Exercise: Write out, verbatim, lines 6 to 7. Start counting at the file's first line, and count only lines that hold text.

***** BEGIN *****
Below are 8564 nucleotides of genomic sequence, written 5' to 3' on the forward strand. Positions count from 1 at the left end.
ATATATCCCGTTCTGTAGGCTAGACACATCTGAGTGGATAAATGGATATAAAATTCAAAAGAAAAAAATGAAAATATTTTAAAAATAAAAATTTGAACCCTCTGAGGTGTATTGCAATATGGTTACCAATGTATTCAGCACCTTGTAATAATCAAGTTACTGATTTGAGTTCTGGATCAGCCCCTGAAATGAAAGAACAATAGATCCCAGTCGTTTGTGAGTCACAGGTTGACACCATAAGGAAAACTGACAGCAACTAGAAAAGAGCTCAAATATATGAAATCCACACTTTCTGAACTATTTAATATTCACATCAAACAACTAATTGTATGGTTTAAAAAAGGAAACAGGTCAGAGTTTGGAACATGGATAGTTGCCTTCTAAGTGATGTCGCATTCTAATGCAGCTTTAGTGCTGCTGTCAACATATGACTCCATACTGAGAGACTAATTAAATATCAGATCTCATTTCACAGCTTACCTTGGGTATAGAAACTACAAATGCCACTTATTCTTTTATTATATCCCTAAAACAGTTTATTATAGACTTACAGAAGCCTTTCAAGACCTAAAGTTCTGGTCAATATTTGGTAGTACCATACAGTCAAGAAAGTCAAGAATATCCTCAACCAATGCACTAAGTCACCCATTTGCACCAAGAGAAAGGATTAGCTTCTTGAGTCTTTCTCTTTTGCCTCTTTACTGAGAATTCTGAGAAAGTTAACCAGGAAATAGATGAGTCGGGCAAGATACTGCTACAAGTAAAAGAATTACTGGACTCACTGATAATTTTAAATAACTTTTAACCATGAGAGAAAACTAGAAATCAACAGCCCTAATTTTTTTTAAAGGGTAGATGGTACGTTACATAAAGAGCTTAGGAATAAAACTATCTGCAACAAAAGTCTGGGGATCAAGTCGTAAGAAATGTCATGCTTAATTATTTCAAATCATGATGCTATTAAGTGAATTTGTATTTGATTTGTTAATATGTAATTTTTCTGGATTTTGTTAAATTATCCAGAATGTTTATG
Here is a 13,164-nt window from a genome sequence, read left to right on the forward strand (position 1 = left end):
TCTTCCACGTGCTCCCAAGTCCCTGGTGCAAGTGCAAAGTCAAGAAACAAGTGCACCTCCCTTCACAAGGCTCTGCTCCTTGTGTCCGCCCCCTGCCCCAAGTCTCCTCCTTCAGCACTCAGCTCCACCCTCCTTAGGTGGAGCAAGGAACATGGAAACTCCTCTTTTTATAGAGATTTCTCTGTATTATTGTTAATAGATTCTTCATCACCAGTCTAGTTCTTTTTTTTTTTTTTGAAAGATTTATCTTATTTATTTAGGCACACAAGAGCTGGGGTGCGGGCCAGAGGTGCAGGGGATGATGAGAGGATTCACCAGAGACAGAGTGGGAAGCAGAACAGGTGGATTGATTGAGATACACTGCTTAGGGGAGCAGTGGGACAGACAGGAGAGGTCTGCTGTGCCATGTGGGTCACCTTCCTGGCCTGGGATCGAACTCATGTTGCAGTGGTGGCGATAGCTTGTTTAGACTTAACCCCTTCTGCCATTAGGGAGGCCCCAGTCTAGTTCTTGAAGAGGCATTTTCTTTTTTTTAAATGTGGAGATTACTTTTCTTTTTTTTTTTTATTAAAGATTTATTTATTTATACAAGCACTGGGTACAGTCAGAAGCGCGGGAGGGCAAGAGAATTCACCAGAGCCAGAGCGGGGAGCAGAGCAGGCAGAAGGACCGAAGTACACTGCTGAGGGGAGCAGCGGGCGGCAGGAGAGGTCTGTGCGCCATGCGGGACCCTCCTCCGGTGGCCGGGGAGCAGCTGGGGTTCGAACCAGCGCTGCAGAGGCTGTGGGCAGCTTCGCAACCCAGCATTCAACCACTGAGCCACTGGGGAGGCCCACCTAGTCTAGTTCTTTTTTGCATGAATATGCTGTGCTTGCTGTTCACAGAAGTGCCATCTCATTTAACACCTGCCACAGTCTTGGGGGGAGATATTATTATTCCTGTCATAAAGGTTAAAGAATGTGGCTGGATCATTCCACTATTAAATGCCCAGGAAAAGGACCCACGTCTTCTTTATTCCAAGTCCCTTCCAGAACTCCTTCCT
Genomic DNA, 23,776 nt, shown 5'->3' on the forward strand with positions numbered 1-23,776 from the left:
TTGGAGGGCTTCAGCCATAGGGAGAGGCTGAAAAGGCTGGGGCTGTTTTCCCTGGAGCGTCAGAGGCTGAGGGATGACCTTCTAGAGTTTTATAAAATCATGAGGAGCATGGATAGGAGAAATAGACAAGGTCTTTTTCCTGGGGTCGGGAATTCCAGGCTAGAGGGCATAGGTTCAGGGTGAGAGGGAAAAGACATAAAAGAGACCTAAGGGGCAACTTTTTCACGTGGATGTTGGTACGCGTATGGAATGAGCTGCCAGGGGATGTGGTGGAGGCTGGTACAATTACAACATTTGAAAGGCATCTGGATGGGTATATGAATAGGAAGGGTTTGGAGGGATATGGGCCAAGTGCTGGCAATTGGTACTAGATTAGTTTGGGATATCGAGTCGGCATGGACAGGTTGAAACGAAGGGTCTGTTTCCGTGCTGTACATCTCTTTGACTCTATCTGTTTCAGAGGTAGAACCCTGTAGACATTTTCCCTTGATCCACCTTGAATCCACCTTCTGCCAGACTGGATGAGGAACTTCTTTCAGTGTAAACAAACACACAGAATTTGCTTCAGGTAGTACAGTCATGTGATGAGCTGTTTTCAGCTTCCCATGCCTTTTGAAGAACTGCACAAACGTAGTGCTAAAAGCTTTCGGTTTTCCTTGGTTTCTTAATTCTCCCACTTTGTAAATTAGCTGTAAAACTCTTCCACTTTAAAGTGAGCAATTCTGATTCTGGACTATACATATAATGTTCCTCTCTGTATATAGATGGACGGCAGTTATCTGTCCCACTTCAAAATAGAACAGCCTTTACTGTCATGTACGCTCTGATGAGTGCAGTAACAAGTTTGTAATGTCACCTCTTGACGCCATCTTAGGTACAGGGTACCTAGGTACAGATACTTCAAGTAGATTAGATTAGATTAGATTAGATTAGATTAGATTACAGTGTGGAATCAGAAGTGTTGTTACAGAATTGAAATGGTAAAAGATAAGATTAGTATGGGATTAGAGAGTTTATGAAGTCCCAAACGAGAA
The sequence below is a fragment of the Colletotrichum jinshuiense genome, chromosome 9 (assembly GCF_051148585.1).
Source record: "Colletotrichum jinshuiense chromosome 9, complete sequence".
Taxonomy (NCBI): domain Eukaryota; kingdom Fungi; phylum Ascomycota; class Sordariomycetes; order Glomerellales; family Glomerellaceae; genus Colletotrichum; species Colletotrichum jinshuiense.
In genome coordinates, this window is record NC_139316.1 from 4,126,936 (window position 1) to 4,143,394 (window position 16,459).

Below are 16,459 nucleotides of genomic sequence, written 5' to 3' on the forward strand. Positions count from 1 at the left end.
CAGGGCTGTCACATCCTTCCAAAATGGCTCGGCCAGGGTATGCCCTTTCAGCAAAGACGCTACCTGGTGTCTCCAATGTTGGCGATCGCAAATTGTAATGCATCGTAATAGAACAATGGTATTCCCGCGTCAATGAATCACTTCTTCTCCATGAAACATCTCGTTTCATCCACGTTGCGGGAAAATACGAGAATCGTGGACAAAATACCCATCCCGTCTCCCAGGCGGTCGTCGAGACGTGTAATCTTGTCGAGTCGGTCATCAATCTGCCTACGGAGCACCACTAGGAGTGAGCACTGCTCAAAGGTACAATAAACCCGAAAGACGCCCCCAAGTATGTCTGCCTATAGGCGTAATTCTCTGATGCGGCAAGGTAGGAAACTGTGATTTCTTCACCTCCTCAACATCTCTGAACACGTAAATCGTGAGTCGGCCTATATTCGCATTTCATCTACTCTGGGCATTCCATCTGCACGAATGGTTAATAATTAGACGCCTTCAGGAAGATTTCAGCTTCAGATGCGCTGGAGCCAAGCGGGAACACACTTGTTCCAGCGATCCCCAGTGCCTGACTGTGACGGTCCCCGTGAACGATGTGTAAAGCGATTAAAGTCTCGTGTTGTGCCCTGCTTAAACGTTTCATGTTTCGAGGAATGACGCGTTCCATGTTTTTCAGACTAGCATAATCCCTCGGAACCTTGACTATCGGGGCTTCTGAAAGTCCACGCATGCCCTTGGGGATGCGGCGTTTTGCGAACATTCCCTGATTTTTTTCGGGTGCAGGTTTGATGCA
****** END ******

TTGGAGGGCTTCAGCCATAGGGAGAGGCTGAAAAGGCTGGGGCTGTTTTCCCTGGAGCGTCAGAGGCTGAGGGATGACCTTCTAGAGTTTTATAAAATCATGAGGAGCATGGATAGGAGAAATAGACAAGGTCTTTTTCCTGGGGTCGGGAATTCCAGGCTAGAGGGCATAGGTTCAGGGTGAGAGGGAAAAGACATAAAAGAGACCTAAGGGGCAACTTTTTCACGTGGATGTTGGTACGCGTATGGAATGAGCTGCCAGGGGATGTGGTGGAGGCTGGTACAATTACAACATTTGAAAGGCATCTGGATGGGTATATGAATAGGAAGGGTTTGGAGGGATATGGGCCAAGTGCTGGCAATTGGTACTAGATTAGTTTGGGATATCGAGTCGGCATGGACAGGTTGAAACGAAGGGTCTGTTTCCGTGCTGTACATCTCTTTGACTCTATCTGTTTCAGAGGTAGAACCCTGTAGACATTTTCCCTTGATCCACCTTGAATCCACCTTCTGCCAGACTGGATGAGGAACTTCTTTCAGTGTAAACAAACACACAGAATTTGCTTCAGGTAGTACAGTCATGTGATGAGCTGTTTTCAGCTTCCCATGCCTTTTGAAGAACTGCACAAACGTAGTGCTAAAAGCTTTCGGTTTTCCTTGGTTTCTTAATTCTCCCACTTTGTAAATTAGCTGTAAAACTCTTCCACTTTAAAGTGAGCAATTCTGATTCTGGACTATACATATAATGTTCCTCTCTGTATATAGATGGACGGCAGTTATCTGTCCCACTTCAAAATAGAACAGCCTTTACTGTCATGTACGCTCTGATGAGTGCAGTAACAAGTTTGTAATGTCACCTCTTGACGCCATCTTAGGTACAGGGTACCTAGGTACAGATACTTCAAGTAGATTAGATTAGATTAGATTAGATTAGATTAGATTACAGTGTGGAATCAGAAGTGTTGTTACAGAATTGAAATGGTAAAAGATAAGATTAGTATGGGATTAGAGAGTTTATGAAGTCCCAAACGAGAA
The sequence below is a fragment of the Colletotrichum jinshuiense genome, chromosome 9 (assembly GCF_051148585.1).